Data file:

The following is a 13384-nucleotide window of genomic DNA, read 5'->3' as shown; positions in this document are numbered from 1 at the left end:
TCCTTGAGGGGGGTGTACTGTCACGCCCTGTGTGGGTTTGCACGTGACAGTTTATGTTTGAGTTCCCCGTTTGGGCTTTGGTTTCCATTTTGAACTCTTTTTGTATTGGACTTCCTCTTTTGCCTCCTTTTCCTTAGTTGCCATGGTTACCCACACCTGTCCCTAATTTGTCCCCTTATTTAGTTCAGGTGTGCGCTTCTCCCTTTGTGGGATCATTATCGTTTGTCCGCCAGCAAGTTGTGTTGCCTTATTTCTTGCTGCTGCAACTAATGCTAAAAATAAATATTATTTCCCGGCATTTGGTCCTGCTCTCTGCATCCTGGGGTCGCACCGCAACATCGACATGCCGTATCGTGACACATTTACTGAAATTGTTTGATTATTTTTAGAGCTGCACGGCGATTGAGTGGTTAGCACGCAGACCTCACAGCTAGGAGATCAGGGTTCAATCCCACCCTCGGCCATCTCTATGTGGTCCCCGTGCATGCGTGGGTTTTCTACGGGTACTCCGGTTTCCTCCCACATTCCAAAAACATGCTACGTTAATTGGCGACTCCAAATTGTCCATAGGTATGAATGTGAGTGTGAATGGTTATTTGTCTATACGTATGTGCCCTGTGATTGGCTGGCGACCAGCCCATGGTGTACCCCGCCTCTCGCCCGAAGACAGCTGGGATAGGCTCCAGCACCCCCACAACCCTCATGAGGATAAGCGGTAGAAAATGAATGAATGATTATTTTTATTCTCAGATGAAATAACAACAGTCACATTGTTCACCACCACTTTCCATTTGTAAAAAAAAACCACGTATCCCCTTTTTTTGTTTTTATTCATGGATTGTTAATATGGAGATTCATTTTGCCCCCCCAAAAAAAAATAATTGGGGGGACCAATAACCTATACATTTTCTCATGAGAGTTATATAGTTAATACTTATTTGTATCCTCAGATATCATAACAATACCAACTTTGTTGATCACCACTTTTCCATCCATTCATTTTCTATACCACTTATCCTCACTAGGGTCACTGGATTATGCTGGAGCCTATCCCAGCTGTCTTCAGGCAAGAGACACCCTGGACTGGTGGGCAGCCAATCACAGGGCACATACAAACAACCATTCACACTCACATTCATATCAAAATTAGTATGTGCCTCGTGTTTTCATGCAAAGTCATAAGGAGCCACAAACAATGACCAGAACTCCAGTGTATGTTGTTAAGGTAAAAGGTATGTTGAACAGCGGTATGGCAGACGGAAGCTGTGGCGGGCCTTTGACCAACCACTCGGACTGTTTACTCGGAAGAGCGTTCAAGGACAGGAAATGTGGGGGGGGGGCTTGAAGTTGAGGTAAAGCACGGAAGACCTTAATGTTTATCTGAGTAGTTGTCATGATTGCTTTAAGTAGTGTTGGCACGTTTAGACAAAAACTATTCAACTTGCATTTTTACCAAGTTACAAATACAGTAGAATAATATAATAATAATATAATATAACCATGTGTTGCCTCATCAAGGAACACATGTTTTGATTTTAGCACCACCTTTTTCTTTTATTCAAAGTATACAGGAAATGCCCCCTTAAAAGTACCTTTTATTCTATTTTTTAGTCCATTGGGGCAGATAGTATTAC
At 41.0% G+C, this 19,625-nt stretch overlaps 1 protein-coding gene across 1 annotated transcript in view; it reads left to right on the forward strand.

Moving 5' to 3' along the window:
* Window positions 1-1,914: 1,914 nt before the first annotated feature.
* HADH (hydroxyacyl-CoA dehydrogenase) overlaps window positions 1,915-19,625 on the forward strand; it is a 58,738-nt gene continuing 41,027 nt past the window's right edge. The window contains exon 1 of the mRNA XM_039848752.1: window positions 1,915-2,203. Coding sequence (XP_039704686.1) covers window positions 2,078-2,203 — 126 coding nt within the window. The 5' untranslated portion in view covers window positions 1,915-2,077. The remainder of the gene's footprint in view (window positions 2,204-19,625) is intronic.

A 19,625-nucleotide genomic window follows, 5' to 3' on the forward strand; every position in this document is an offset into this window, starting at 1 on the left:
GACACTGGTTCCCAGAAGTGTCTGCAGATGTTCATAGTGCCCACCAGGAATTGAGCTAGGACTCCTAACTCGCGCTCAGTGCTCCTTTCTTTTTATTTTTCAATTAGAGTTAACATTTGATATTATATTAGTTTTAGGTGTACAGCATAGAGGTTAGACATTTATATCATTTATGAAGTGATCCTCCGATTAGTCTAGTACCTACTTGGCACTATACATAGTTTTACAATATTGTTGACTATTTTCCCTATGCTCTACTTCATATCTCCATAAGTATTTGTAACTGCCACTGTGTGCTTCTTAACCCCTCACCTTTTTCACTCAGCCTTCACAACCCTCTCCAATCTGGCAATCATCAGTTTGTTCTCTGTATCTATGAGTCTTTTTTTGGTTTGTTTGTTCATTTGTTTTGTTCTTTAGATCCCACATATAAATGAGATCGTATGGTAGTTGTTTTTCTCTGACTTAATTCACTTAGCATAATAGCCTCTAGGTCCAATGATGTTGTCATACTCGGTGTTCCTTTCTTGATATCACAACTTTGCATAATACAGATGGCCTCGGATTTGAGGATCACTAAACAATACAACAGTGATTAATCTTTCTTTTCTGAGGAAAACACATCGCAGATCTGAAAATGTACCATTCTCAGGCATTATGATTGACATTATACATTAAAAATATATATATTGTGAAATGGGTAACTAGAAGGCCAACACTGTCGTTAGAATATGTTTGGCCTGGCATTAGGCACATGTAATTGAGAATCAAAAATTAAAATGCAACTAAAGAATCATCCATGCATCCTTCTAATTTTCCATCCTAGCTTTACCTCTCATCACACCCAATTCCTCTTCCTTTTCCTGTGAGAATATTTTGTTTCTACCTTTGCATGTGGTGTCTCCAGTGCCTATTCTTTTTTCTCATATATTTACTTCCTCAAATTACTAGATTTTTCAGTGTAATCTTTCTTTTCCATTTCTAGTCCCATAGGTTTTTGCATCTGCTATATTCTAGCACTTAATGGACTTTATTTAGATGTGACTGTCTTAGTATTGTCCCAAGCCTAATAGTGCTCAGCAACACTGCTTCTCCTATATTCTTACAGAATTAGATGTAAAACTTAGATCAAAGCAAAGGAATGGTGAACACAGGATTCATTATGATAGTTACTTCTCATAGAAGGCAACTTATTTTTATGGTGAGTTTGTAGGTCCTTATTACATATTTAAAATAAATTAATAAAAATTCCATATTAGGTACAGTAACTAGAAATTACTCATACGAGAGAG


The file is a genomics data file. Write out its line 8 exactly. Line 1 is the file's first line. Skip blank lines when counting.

GACACTGGTTCCCAGAAGTGTCTGCAGATGTTCATAGTGCCCACCAGGAATTGAGCTAGGACTCCTAACTCGCGCTCAGTGCTCCTTTCTTTTTATTTTTCAATTAGAGTTAACATTTGATATTATATTAGTTTTAGGTGTACAGCATAGAGGTTAGACATTTATATCATTTATGAAGTGATCCTCCGATTAGTCTAGTACCTACTTGGCACTATACATAGTTTTACAATATTGTTGACTATTTTCCCTATGCTCTACTTCATATCTCCATAAGTATTTGTAACTGCCACTGTGTGCTTCTTAACCCCTCACCTTTTTCACTCAGCCTTCACAACCCTCTCCAATCTGGCAATCATCAGTTTGTTCTCTGTATCTATGAGTCTTTTTTTGGTTTGTTTGTTCATTTGTTTTGTTCTTTAGATCCCACATATAAATGAGATCGTATGGTAGTTGTTTTTCTCTGACTTAATTCACTTAGCATAATAGCCTCTAGGTCCAATGATGTTGTCATACTCGGTGTTCCTTTCTTGATATCACAACTTTGCATAATACAGATGGCCTCGGATTTGAGGATCACTAAACAATACAACAGTGATTAATCTTTCTTTTCTGAGGAAAACACATCGCAGATCTGAAAATGTACCATTCTCAGGCATTATGATTGACATTATACATTAAAAATATATATATTGTGAAATGGGTAACTAGAAGGCCAACACTGTCGTTAGAATATGTTTGGCCTGGCATTAGGCACATGTAATTGAGAATCAAAAATTAAAATGCAACTAAAGAATCATCCATGCATCCTTCTAATTTTCCATCCTAGCTTTACCTCTCATCACACCCAATTCCTCTTCCTTTTCCTGTGAGAATATTTTGTTTCTACCTTTGCATGTGGTGTCTCCAGTGCCTATTCTTTTTTCTCATATATTTACTTCCTCAAATTACTAGATTTTTCAGTGTAATCTTTCTTTTCCATTTCTAGTCCCATAGGTTTTTGCATCTGCTATATTCTAGCACTTAATGGACTTTATTTAGATGTGACTGTCTTAGTATTGTCCCAAGCCTAATAGTGCTCAGCAACACTGCTTCTCCTATATTCTTACAGAATTAGATGTAAAACTTAGATCAAAGCAAAGGAATGGTGAACACAGGATTCATTATGATAGTTACTTCTCATAGAAGGCAACTTATTTTTATGGTGAGTTTGTAGGTCCTTATTACATATTTAAAATAAATTAATAAAAATTCCATATTAGGTACAGTAACTAGAAATTACTCATACGAGAGAG